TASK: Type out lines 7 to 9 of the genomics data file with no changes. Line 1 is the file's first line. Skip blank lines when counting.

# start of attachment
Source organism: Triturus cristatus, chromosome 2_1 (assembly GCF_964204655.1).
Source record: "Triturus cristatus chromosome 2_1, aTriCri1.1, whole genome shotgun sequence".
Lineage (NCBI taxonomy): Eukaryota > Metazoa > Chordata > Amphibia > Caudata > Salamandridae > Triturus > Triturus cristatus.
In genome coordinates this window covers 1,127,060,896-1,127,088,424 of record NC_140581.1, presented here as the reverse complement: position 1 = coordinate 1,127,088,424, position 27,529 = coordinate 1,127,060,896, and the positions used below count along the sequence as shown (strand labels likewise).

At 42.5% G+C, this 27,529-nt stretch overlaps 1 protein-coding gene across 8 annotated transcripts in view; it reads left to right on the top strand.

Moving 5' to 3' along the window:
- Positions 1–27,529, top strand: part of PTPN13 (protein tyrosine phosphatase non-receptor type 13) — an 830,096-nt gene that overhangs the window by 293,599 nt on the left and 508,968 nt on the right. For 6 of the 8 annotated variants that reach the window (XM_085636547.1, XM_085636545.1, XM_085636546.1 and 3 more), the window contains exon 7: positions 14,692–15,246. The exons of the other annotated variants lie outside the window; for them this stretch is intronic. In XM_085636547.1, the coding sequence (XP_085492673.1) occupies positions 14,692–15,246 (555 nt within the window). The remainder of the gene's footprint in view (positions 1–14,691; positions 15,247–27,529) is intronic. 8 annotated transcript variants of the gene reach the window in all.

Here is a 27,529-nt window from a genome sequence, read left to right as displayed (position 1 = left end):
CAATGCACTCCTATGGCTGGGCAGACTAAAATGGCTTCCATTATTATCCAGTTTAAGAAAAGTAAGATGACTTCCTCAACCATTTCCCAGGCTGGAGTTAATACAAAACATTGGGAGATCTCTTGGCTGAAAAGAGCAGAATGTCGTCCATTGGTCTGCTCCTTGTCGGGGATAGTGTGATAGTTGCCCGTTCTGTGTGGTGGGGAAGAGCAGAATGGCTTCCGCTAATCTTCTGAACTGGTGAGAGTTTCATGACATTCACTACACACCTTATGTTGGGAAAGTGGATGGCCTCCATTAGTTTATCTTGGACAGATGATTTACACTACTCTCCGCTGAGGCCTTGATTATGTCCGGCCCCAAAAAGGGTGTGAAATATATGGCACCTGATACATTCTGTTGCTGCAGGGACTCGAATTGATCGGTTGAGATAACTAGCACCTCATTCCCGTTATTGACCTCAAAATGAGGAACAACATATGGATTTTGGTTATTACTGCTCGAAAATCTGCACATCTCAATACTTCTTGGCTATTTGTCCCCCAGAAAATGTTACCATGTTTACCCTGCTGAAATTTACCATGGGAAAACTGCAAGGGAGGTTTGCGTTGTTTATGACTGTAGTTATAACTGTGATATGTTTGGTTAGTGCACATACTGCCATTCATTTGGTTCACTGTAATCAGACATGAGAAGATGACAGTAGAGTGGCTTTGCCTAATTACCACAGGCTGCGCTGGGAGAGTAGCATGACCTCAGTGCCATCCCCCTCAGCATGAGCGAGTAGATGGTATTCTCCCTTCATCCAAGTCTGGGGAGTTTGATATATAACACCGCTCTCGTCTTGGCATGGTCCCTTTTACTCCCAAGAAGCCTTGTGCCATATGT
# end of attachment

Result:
- Positions 1–27,529, top strand: part of PTPN13 (protein tyrosine phosphatase non-receptor type 13) — an 830,096-nt gene that overhangs the window by 293,599 nt on the left and 508,968 nt on the right. For 6 of the 8 annotated variants that reach the window (XM_085636547.1, XM_085636545.1, XM_085636546.1 and 3 more), the window contains exon 7: positions 14,692–15,246. The exons of the other annotated variants lie outside the window; for them this stretch is intronic. In XM_085636547.1, the coding sequence (XP_085492673.1) occupies positions 14,692–15,246 (555 nt within the window). The remainder of the gene's footprint in view (positions 1–14,691; positions 15,247–27,529) is intronic. 8 annotated transcript variants of the gene reach the window in all.

Here is a 27,529-nt window from a genome sequence, read left to right as displayed (position 1 = left end):
CAATGCACTCCTATGGCTGGGCAGACTAAAATGGCTTCCATTATTATCCAGTTTAAGAAAAGTAAGATGACTTCCTCAACCATTTCCCAGGCTGGAGTTAATACAAAACATTGGGAGATCTCTTGGCTGAAAAGAGCAGAATGTCGTCCATTGGTCTGCTCCTTGTCGGGGATAGTGTGATAGTTGCCCGTTCTGTGTGGTGGGGAAGAGCAGAATGGCTTCCGCTAATCTTCTGAACTGGTGAGAGTTTCATGACATTCACTACACACCTTATGTTGGGAAAGTGGATGGCCTCCATTAGTTTATCTTGGACAGATGATTTACACTACTCTCCGCTGAGGCCTTGATTATGTCCGGCCCCAAAAAGGGTGTGAAATATATGGCACCTGATACATTCTGTTGCTGCAGGGACTCGAATTGATCGGTTGAGATAACTAGCACCTCATTCCCGTTATTGACCTCAAAATGAGGAACAACATATGGATTTTGGTTATTACTGCTCGAAAATCTGCACATCTCAATACTTCTTGGCTATTTGTCCCCCAGAAAATGTTACCATGTTTACCCTGCTGAAATTTACCATGGGAAAACTGCAAGGGAGGTTTGCGTTGTTTATGACTGTAGTTATAACTGTGATATGTTTGGTTAGTGCACATACTGCCATTCATTTGGTTCACTGTAATCAGACATGAGAAGATGACAGTAGAGTGGCTTTGCCTAATTACCACAGGCTGCGCTGGGAGAGTAGCATGACCTCAGTGCCATCCCCCTCAGCATGAGCGAGTAGATGGTATTCTCCCTTCATCCAAGTCTGGGGAGTTTGATATATAACACCGCTCTCGTCTTGGCATGGTCCCTTTTACTCCCAAGAAGCCTTGTGCCATATGT